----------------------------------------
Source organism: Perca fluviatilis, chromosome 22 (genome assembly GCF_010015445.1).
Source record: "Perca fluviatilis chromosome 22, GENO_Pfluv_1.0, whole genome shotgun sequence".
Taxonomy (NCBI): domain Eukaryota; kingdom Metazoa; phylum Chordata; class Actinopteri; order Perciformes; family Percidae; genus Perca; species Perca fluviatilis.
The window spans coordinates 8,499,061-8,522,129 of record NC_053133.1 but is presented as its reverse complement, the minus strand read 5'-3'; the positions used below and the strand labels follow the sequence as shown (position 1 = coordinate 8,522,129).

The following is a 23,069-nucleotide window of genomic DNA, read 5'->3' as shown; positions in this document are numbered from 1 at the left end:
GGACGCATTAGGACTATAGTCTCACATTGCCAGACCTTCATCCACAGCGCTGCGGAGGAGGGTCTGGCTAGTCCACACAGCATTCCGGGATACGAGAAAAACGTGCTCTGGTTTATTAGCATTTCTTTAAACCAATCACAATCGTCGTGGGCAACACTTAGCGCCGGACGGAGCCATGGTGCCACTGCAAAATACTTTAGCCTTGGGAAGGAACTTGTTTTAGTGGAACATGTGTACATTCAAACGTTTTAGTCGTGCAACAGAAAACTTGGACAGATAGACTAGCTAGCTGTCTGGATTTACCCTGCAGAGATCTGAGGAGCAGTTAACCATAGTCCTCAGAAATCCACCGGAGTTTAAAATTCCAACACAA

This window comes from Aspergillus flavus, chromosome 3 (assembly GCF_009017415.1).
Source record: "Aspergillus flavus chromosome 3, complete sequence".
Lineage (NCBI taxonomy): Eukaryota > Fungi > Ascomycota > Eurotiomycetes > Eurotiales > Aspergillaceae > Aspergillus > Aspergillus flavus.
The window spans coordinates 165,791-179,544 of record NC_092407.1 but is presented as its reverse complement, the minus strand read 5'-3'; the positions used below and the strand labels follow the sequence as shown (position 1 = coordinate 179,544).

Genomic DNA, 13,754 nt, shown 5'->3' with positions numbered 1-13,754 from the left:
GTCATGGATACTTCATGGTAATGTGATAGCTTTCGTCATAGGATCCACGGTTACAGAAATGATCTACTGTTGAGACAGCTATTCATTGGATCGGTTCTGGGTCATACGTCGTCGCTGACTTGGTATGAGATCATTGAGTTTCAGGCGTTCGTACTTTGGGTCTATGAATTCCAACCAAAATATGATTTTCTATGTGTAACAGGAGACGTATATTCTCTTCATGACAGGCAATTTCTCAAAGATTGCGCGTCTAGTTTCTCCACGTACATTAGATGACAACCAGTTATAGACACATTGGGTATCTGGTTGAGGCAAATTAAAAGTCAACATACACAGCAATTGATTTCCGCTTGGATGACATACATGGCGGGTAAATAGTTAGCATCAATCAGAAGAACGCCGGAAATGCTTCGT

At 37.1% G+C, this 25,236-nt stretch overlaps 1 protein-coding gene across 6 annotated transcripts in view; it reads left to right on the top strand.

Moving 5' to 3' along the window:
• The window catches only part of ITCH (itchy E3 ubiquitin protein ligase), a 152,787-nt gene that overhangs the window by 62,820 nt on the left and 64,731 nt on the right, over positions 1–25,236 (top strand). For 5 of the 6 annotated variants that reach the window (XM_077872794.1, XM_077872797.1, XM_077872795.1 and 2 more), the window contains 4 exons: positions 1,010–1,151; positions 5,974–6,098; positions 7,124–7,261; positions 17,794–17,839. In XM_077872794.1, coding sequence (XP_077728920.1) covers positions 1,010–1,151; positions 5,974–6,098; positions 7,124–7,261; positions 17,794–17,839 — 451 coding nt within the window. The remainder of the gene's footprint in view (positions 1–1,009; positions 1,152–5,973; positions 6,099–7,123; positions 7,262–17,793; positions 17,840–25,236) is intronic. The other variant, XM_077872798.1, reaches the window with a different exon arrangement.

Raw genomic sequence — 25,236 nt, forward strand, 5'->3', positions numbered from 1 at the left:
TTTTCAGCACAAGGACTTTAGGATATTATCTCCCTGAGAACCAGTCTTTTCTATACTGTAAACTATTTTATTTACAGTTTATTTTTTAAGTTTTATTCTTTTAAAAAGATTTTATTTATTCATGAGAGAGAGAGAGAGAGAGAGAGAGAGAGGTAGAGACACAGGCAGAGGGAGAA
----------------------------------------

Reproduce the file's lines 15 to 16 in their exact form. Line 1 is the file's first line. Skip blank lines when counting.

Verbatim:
• The window catches only part of ITCH (itchy E3 ubiquitin protein ligase), a 152,787-nt gene that overhangs the window by 62,820 nt on the left and 64,731 nt on the right, over positions 1–25,236 (top strand). For 5 of the 6 annotated variants that reach the window (XM_077872794.1, XM_077872797.1, XM_077872795.1 and 2 more), the window contains 4 exons: positions 1,010–1,151; positions 5,974–6,098; positions 7,124–7,261; positions 17,794–17,839. In XM_077872794.1, coding sequence (XP_077728920.1) covers positions 1,010–1,151; positions 5,974–6,098; positions 7,124–7,261; positions 17,794–17,839 — 451 coding nt within the window. The remainder of the gene's footprint in view (positions 1–1,009; positions 1,152–5,973; positions 6,099–7,123; positions 7,262–17,793; positions 17,840–25,236) is intronic. The other variant, XM_077872798.1, reaches the window with a different exon arrangement.

Raw genomic sequence — 25,236 nt, forward strand, 5'->3', positions numbered from 1 at the left: